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Artillery shells. Illustrative purposes only. (Lionel Bonaventure/Getty Images)
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Lithuanian Economy and Innovation Minister Ausrine Armonaite signed an agreement with Rheinmetall, the German arms manufacturer, to build an ammunition plant in Lithuania, the ministry reported on June 3.

The news comes as the West seeks to ramp up its artillery production capacities to backfill Ukraine's needs on the battlefield and strengthen its own arsenals due to a potential Russian threat.

Lithuania and Rheinmetall signed a memorandum on building the arms plant in the country in April.

"Rheinmetall establishing operations in Lithuania is a significant step towards meeting our country's immediate defense and security needs," Armonaite said.

"It will help us to ensure uninterrupted access to essential weapons and ammunition, as the products that European defense needs will be produced on Lithuanian soil."

The project's investment is more than 180 million euros (around $195 million). The new plant is expected to create at least 150 new jobs, according to the minister.

The location of the facility, which is expected to produce tens of thousands of rounds of ammunition per year, should be announced in the upcoming weeks, the statement read.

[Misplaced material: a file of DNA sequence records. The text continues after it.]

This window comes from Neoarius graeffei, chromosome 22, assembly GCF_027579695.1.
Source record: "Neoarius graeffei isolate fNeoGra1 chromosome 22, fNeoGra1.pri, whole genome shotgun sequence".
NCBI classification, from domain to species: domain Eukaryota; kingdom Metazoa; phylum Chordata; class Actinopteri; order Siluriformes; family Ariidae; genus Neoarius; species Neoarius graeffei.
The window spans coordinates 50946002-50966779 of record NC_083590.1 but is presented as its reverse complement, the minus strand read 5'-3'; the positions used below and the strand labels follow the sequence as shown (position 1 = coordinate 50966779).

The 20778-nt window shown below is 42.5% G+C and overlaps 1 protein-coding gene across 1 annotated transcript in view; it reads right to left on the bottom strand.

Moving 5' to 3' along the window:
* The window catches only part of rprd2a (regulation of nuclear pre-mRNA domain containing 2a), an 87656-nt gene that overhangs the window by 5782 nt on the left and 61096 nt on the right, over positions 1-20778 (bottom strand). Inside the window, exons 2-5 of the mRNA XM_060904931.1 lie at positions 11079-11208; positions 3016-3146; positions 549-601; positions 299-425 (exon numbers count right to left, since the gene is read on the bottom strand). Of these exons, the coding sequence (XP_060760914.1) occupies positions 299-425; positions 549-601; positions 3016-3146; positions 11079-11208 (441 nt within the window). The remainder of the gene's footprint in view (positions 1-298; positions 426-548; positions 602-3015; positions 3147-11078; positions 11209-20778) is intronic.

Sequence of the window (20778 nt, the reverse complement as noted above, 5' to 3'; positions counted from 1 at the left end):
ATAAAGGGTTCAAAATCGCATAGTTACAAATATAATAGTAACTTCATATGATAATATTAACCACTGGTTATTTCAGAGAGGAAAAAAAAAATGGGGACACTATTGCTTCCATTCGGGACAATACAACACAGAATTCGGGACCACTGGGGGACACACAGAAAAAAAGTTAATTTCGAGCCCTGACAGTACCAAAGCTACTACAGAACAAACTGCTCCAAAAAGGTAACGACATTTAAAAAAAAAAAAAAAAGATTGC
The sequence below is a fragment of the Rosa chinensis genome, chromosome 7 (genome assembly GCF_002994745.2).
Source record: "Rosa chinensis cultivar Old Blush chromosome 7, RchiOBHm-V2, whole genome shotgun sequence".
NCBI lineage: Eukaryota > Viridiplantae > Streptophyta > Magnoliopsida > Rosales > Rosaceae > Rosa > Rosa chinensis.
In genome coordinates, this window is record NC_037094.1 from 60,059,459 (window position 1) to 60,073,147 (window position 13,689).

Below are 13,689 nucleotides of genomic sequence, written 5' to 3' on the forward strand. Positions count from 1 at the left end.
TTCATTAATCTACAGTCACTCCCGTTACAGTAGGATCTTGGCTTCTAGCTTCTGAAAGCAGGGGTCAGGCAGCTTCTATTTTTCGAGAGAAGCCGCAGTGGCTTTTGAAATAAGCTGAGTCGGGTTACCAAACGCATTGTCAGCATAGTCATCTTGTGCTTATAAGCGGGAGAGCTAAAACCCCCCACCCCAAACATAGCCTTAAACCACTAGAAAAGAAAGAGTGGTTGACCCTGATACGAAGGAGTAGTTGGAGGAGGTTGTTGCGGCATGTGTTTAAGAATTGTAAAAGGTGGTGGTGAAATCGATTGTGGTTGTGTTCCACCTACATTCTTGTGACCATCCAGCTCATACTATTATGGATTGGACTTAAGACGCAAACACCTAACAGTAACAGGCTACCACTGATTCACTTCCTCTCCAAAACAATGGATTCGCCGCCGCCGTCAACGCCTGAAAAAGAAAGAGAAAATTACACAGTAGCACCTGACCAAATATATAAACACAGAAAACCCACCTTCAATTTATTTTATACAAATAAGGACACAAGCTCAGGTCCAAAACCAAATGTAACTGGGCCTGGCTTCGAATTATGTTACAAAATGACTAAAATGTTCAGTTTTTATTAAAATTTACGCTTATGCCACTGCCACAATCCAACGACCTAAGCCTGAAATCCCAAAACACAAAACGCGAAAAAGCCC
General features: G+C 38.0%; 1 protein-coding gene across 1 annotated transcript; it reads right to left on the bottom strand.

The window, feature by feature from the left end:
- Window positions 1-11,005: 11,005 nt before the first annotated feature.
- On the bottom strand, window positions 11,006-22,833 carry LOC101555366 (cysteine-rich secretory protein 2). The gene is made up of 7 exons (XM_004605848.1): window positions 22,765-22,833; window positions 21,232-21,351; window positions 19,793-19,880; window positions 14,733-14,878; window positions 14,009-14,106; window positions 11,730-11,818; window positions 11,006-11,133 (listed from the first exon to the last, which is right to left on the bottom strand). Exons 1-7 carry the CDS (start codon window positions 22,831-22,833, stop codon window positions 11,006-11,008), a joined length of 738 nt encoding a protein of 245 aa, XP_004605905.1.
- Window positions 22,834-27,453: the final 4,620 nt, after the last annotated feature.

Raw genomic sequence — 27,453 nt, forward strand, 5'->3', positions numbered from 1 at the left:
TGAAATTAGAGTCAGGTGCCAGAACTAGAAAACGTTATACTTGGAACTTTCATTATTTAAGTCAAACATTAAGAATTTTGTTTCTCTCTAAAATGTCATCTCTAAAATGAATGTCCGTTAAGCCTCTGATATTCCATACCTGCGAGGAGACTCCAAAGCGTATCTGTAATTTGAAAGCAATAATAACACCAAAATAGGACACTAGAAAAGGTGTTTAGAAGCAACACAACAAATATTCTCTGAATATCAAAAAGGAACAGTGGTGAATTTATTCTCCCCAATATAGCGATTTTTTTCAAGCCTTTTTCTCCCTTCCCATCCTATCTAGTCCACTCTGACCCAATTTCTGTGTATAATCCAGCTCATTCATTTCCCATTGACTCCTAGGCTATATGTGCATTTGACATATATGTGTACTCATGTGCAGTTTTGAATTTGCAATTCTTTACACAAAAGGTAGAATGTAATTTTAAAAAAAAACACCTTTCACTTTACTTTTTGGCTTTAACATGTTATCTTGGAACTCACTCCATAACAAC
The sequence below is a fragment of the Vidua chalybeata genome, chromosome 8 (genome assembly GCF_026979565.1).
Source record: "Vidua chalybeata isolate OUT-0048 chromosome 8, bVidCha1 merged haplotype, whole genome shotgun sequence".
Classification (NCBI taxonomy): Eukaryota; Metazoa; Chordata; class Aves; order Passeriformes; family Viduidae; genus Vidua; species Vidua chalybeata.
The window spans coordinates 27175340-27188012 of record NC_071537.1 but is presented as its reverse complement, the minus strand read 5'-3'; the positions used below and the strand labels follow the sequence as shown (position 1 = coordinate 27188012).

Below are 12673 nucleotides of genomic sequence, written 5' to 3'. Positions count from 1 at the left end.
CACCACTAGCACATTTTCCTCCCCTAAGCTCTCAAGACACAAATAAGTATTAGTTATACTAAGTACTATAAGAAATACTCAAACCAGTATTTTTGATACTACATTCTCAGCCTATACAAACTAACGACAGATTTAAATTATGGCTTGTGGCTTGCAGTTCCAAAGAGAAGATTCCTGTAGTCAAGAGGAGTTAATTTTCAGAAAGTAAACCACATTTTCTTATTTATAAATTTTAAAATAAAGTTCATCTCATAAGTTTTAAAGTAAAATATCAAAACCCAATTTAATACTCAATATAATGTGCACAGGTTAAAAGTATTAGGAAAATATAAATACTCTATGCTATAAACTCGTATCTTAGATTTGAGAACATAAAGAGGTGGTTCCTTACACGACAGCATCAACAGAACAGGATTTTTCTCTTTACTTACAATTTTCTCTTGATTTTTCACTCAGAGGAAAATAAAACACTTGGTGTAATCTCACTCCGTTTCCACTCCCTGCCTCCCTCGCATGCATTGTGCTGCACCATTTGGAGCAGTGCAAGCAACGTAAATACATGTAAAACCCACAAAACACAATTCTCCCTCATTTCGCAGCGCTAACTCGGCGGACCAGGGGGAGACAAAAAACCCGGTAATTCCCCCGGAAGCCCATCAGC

The Lithuanian parliament, the Seimas, also approved several legal amendments drafted by the defense and environment ministries and the government office to help investors facilitate the development of large-scale projects.

The amendments simplify territorial planning, land procurement, and construction procedures to allow the launching of operations "in the shortest possible time" in the country.

In early May, Rheinmetall announced its plans to build new artillery plants in Unterluess, Germany, and in Lithuania.

Previously, the company said it would also build an artillery factory in Ukraine, along with facilities dedicated to the production of military vehicles, gunpowder, and anti-aircraft weapons.

During the Munich Security Conference in February, Rheinmetall CEO Armin Papperger signed a memorandum of intent with Ukraine's Strategic Industries Minister Alexander Kamyshin to produce artillery shells in another joint plant based in Ukraine.

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Ukraine's GDP grew by more than 4% in 6 months.

"Due to the high adaptability to difficult conditions and experience in responding to such challenges, the Ukrainian economy continued to grow" in June, said Economy Minister Yulia Svyrydenko.
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